Eric Bro­sius re­veals the se­crets be­hind Thief ’s au­dio de­sign.


Sound plays a cru­cial role in Thief ’s de­sign. Play­ers must be wary of how much noise they make as they walk across dif­fer­ent sur­faces, and must lis­ten to the foot­steps of guards to fig­ure out when to slip by. Its be­spoke au­dio en­gine prop­a­gates sound re­al­is­ti­cally, to the point where play­ers can press against doors to eaves­drop on con­ver­sa­tions. But Thief ’s au­dio de­sign goes way be­yond what is me­chan­i­cally nec­es­sary. At­mo­spher­i­cally it is one of the strangest and most dis­tinc­tive games ever made. Its hyp­notic, haunt­ing sound­track be­comes the main con­trib­u­tor to im­mers­ing the player in Thief ’s world, and is one of the key el­e­ments that has pre­served Thief ’s playa­bil­ity through the years.

Sounds good

Thief ’s au­dio de­sign was led by Eric Bro­sius, whose other cred­its in­clude the 1995 shooter De­scent, and the Gui­tar Hero se­ries. “From the begin­ning we knew that sound had to be re­ally im­por­tant, and we had to make it clear that what you were hear­ing was hear­able by other peo­ple,” Bro­sius says. “Some of that was in­spired by those sub­ma­rine games you used to play in the ar­cade where you can’t see any­thing but you can hear them.”

Bro­sius knew sound was also vi­tal in cre­at­ing the right mood and keep­ing the player in­ter­ested. Thief was a much slower game than its con­tem­po­raries, with the ma­jor­ity of first-per­son games be­ing high-oc­tane shoot­ers. As such, it needed a sound­scape that made its world feel alive even when the player was do­ing very lit­tle. “We wanted to not have a tra­di­tional score, like a tra­di­tional cin­e­matic-style score. We wanted to make things that helped with the im­mer­sion, cre­at­ing the mood and ev­ery­thing. We sort of blur that line be­tween am­bi­ent sound and mu­sic.”

Bro­sius pri­or­i­tized em­bed­ding sound in the world to em­pha­size that the player was mov­ing through a 3D space, while the am­bi­ent sound­track com­prises low drones and buzzes that are looped over and

it is one of the strangest and most dis­tinc­tive games ever made

over. “My goal was to get you hyp­no­tized into not even hear­ing it any­more,” he says. This also worked from a prac­ti­cal hard­ware side. “Mem­ory was short and ev­ery­thing was held in mem­ory, there wasn’t re­ally any stream­ing. So ev­ery­thing was short loops.”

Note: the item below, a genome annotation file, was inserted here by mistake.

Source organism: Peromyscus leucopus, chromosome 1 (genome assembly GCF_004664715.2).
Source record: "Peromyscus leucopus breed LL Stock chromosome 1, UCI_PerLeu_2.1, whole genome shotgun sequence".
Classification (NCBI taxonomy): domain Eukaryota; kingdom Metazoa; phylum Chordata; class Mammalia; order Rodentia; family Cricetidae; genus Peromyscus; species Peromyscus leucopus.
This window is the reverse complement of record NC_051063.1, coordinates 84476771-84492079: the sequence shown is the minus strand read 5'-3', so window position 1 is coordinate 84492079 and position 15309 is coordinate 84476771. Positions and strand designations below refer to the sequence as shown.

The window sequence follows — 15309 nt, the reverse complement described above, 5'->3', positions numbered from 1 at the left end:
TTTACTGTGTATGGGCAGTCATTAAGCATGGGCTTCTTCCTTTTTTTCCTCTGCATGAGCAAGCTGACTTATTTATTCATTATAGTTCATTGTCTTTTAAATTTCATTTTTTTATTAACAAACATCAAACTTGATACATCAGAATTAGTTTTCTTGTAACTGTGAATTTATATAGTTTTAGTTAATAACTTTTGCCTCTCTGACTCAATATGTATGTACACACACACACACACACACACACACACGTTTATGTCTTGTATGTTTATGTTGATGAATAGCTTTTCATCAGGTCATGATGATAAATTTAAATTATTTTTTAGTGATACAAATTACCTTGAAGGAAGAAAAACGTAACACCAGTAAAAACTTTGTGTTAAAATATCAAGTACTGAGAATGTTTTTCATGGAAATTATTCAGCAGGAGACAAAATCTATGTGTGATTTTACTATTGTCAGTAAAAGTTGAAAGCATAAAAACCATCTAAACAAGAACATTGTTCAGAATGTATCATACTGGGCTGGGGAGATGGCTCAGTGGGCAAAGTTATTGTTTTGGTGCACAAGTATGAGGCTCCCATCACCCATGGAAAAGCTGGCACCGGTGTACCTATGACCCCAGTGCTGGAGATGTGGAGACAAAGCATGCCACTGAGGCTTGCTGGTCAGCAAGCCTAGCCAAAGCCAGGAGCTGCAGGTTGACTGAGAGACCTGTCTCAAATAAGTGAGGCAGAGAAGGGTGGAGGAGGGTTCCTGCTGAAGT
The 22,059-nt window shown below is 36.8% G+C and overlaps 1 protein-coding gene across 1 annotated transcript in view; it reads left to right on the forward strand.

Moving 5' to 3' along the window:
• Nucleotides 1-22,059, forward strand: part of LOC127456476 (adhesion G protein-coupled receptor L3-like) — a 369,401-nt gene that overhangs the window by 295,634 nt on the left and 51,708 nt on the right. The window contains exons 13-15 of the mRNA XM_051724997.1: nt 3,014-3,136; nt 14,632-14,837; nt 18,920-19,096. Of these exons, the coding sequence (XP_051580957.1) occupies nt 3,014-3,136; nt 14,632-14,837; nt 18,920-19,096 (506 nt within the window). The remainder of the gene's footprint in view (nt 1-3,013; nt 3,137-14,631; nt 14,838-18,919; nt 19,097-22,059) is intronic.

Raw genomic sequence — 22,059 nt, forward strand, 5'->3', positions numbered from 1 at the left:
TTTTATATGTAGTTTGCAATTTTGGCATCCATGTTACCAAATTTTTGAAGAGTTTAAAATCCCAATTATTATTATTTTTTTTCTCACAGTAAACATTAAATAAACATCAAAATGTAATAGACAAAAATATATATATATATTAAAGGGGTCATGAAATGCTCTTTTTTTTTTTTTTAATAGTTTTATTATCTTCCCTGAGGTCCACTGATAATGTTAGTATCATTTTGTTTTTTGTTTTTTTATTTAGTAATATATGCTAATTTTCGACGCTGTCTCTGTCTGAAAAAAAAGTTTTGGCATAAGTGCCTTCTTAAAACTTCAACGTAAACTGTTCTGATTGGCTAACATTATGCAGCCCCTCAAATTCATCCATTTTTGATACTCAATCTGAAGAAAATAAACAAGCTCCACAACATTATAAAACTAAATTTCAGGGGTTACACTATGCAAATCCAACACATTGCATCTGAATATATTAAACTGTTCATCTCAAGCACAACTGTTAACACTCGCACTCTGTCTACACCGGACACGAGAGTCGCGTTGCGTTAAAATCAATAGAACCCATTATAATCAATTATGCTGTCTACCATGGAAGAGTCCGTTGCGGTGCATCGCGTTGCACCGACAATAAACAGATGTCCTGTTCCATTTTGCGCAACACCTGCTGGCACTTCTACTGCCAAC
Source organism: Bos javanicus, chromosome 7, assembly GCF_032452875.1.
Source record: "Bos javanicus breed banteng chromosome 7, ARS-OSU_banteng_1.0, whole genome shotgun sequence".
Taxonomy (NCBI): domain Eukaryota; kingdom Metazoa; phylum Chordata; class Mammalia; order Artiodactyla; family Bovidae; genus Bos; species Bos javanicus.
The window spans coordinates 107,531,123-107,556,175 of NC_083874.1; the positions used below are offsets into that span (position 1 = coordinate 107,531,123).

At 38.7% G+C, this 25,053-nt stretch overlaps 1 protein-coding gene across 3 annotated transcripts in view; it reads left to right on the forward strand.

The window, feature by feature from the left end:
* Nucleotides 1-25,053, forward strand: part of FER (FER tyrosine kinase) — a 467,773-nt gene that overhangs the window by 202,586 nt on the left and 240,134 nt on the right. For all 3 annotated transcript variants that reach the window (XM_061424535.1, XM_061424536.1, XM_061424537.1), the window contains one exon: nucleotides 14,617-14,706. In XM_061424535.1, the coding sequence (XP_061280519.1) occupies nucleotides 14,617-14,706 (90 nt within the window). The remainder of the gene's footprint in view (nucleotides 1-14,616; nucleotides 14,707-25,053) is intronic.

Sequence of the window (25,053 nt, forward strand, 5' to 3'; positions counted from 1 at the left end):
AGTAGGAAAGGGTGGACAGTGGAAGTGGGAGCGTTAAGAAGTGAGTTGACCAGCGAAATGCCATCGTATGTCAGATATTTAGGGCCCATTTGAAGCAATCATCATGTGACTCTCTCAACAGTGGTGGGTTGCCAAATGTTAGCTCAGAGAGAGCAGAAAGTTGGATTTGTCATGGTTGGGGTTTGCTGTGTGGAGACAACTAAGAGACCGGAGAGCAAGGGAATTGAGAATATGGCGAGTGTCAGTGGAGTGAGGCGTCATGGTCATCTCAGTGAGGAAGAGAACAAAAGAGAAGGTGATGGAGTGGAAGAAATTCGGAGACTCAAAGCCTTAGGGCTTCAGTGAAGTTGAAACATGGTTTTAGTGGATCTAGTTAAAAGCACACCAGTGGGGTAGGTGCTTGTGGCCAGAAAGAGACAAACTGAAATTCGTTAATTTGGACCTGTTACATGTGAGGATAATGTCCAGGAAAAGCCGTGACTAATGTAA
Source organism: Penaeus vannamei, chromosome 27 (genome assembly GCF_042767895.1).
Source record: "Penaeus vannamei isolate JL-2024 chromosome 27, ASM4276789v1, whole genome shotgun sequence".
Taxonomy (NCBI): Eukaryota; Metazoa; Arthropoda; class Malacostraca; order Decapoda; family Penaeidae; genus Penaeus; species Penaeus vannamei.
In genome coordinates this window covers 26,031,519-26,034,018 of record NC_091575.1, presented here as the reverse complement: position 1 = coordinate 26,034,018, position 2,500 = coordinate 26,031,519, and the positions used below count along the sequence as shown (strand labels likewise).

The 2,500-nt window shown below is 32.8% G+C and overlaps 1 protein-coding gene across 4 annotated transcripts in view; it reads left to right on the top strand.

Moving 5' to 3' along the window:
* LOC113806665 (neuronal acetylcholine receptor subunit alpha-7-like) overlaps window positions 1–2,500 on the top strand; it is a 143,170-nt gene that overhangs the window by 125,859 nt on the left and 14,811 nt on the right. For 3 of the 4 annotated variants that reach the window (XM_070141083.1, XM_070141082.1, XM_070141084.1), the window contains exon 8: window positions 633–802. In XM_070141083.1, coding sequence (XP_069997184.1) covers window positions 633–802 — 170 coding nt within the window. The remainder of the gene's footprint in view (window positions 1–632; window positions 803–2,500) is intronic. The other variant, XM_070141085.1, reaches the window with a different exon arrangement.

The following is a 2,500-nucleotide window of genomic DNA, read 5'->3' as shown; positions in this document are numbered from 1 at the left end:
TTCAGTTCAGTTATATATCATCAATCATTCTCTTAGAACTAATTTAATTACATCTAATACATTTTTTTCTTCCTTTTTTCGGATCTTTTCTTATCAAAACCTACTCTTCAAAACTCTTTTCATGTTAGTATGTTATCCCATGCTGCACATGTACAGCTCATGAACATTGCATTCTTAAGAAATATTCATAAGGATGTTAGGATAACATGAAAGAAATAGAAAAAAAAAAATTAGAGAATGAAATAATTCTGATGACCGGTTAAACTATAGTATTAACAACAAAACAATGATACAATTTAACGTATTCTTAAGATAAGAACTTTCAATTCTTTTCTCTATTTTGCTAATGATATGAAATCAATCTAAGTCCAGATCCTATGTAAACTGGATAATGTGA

These am­bi­ent loops and 3D sounds were of­ten de­signed to fit the theme of the level in ques­tion. But Bro­sius would de­lib­er­ately mess around with their com­po­si­tion so that, while vaguely recog­nis­able, they also sounded eerie, so that the player would never feel too com­fort­able. In Song of the Caverns, for ex­am­ple, Bro­sius used a mod­u­lated record­ing of an orches­tra tun­ing up.

“I put a lot of kind of mu­si­cal snip­pets on these emit­ters, so as you walk around a cor­ner you’d hear a piece of loop­ing mu­sic come in. And then it would kind of go away and it might mix with another one,” he says. “You got this ran­dom sound­track that I thought fit the level be­cause it just seemed like you were in the opera house and there was mu­sic seep­ing out of the walls.”

The sound­track and ef­fects weren’t the only im­por­tant com­po­nent of Thief ’s sound de­sign. One of its best fea­tures is the di­a­logue, par­tic­u­larly be­tween its guards. Orig­i­nally, the plan was to cast Bri­tish ac­tors, but Look­ing Glass found that Amer­i­can ac­tors fit more nat­u­rally into the game’s Ray­mond Chan­dler-in­spired city.

“I re­mem­ber one guy who had to come in, and we wanted to do a more cock­ney-style ac­cent,” Bro­sius re­calls. “He was quite good. But he would go,

BE­LOW: Sound in Thief prop­a­gates re­al­is­ti­cally. Close those doors, and the sound be­hind them will be muf­fled.

RIGHT: In The Sword, the mod­u­lated sound of Terri Bro­sius’ laugh­ter em­i­nates from the walls.

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